The News on Sunday: How do you see the connection of the 1953 riots against Ahmadis and the 1974 decision by Bhutto’s parliament that declared Ahmadis non-Muslim?
Sheikh Mujeeb ur Rehman: I would like to explain this through going back a little in history. When the struggle for Pakistan was going on by the Muslims of the then India, there was a clear divide amongst the Muslim society. The bulk of mainstream Muslim clergy opposed the Pakistan Movement on strong religious grounds. The Jamiat Ulema-e-Hind had its own reasoning and so did the Jamaat-e-Islami. Jamaat-e-Islami’s view was that a nation-state is anathema to Islam; Islam knows no frontiers. Therefore, Maududi was opposed to the idea of the nation state. Jamiat-Ulema, also known as the nationalist Ulema, thought the Indian subcontinent need not be divided and they can work for Islam in the combined Indian state.
In 1930s, Iqbal said the non-Muslims need not be afraid as Pakistan would not be an Islamic state, and Maulana Maududi was very clear that Pakistan would not be a theocratic or an Islamic state. But when they came to Pakistan they started scrambling for an Islamic state, Islamic constitution, and law. And then they gained an inch of ground in 1949 with the passing of the Objectives Resolution. Then came the 1953 agitation, which was put to inquiry before the commission. The commission asked pointed questions to the JUI and JI about the definition of Islam — and they categorically stated that Quaid-e-Azam’s concept of Pakistan as enunciated in the August 11 speech was a satanic state — shaitaan ki takhleeq. They said that the demands of 1953 agitation Islamic state was an attempt at steering Pakistan towards that Islamic state.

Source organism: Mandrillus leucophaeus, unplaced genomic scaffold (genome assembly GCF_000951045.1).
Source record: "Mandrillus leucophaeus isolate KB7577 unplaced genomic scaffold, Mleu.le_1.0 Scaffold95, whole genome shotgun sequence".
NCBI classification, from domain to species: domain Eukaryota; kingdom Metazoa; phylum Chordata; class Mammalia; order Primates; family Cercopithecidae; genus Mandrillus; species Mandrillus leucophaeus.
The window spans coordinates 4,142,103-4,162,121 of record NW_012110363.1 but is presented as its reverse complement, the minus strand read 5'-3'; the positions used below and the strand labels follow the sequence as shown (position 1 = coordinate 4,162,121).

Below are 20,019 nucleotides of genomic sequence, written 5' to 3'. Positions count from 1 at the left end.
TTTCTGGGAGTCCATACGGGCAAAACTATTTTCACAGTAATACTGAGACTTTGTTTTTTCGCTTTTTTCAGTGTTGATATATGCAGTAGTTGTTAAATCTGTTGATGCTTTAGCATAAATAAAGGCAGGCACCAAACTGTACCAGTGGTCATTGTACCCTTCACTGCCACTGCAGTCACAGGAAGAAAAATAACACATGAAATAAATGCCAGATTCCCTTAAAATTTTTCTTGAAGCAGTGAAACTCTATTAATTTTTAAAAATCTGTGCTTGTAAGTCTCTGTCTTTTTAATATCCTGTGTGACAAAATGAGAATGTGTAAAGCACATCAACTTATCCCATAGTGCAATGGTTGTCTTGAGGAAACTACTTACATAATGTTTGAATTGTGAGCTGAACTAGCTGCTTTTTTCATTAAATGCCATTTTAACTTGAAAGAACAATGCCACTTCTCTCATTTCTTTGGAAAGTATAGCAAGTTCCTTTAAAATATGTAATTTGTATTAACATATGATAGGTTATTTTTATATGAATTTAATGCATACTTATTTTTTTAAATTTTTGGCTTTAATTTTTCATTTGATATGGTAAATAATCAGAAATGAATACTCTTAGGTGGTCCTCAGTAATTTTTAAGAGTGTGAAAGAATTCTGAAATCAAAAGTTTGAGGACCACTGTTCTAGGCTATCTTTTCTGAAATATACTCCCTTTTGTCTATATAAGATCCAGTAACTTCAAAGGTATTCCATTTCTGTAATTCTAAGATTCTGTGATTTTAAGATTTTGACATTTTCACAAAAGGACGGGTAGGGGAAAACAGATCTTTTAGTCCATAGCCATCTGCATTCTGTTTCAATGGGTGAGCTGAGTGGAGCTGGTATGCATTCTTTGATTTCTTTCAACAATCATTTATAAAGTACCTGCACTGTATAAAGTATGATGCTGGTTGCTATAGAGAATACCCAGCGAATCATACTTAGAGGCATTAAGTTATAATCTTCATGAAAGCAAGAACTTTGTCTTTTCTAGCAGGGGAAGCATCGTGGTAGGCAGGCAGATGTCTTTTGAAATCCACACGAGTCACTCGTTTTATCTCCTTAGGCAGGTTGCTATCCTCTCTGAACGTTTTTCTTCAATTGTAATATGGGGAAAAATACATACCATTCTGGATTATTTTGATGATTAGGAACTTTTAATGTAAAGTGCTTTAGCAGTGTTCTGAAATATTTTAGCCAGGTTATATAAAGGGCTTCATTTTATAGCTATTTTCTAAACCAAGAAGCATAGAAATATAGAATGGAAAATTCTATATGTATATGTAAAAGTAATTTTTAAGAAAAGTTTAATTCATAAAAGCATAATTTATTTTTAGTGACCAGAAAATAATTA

The religious issue was exploited for political purposes. The provincial government of Punjab wanted to divert the agitation towards Karachi, and fanned the agitation because Mumtaz Daultana wanted to be the Prime Minister of Pakistan. In that political context, religion was used as an excuse. The Munir Inquiry Commission Report found out that Muslim clergy could not decide on what would an Islamic state look like, what is the status of non-Muslims? That demand for declaring Ahmadis as non-Muslims was rejected by the Commission. Twenty years later, Bhutto picked up that issue.
The difference is that the 1953 agitation was created by the local clergy and politicians for an agenda, which was based on domestic politics.